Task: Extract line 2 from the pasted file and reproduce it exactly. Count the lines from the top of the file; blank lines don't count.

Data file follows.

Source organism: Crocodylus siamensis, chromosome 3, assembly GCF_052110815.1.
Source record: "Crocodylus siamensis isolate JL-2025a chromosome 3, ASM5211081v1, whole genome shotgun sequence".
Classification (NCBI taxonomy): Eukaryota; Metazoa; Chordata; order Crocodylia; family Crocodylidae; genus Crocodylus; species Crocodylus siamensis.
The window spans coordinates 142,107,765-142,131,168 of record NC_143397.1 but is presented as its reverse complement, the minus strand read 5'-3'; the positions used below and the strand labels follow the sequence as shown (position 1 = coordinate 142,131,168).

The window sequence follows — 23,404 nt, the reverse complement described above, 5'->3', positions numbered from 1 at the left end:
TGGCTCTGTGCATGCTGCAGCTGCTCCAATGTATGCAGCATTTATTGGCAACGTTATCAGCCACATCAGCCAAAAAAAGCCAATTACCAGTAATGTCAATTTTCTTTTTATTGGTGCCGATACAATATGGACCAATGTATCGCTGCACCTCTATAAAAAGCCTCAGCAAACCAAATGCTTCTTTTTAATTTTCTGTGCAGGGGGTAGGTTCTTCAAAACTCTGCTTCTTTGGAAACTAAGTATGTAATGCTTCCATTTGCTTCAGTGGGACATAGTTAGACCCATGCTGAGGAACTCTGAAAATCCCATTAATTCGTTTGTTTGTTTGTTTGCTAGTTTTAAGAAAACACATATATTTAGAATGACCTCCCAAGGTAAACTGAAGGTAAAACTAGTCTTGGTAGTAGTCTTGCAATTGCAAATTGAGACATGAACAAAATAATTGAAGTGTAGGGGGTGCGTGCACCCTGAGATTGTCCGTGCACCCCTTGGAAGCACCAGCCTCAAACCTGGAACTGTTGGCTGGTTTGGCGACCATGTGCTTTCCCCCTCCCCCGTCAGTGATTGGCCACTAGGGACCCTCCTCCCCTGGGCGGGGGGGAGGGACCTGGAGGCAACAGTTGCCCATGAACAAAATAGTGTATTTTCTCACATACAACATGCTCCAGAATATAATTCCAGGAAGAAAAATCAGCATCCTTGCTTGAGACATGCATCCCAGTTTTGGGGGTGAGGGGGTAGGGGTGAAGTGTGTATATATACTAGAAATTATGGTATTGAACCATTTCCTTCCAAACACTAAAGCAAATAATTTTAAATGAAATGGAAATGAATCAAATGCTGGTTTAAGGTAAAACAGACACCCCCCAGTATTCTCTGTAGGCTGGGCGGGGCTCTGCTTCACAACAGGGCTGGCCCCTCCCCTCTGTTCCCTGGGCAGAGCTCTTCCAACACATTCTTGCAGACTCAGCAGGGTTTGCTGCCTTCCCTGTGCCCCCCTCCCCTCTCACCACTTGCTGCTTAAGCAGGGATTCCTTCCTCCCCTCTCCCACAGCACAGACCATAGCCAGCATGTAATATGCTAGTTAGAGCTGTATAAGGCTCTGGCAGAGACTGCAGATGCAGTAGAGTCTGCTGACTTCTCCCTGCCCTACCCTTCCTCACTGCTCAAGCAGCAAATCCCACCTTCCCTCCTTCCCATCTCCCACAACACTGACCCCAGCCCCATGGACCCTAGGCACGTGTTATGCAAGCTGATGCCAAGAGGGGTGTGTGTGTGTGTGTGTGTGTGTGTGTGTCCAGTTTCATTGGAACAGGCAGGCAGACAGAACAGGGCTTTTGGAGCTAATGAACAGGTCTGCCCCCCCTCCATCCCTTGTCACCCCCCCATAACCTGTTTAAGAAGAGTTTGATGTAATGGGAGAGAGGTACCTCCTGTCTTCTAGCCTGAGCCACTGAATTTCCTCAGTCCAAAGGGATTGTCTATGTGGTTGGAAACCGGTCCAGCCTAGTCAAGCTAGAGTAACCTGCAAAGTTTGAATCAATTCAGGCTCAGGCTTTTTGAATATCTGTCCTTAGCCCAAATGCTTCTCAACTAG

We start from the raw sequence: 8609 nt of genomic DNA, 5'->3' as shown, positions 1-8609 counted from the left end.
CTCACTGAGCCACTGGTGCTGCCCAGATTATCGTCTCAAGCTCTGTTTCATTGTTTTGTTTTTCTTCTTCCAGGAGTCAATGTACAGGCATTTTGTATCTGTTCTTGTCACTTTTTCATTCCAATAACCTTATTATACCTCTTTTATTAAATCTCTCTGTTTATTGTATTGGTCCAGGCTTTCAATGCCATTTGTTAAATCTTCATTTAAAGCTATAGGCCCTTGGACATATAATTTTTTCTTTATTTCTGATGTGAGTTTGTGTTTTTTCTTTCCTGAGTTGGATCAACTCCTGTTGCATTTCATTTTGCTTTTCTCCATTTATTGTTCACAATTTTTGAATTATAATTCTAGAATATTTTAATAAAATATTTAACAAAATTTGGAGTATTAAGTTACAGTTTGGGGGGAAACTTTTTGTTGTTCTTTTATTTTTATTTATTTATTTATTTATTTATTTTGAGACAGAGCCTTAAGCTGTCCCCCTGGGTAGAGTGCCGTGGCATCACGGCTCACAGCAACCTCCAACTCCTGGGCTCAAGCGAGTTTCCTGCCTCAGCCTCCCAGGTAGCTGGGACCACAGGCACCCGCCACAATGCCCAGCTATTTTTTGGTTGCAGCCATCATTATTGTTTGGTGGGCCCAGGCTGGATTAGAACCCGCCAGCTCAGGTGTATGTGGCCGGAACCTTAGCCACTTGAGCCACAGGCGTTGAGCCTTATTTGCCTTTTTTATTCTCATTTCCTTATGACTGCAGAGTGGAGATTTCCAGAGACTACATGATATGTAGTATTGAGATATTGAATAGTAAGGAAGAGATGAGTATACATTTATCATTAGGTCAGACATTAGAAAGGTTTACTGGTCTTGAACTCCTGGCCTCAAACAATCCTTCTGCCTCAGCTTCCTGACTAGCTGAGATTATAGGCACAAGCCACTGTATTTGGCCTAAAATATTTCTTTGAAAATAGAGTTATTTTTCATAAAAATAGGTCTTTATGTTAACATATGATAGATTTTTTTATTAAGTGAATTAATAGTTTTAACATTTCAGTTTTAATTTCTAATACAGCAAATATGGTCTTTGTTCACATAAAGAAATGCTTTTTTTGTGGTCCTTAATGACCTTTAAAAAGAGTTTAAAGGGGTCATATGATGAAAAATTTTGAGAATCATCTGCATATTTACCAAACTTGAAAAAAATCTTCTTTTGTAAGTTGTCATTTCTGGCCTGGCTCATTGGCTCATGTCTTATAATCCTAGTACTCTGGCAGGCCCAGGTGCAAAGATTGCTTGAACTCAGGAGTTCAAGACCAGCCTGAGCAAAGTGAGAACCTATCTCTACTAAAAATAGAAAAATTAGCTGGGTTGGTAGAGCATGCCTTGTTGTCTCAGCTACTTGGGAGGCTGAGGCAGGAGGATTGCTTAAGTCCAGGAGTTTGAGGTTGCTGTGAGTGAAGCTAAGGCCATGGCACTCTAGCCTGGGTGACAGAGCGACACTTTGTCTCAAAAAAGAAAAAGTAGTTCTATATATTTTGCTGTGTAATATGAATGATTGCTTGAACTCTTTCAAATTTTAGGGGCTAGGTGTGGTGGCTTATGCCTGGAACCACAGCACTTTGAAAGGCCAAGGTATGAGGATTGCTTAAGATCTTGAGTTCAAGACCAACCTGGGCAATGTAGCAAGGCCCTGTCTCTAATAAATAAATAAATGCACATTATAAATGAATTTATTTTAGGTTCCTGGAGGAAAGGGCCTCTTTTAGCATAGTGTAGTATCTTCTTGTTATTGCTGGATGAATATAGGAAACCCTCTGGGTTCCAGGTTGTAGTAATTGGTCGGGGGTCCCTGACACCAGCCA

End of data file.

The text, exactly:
Source record: "Crocodylus siamensis isolate JL-2025a chromosome 3, ASM5211081v1, whole genome shotgun sequence".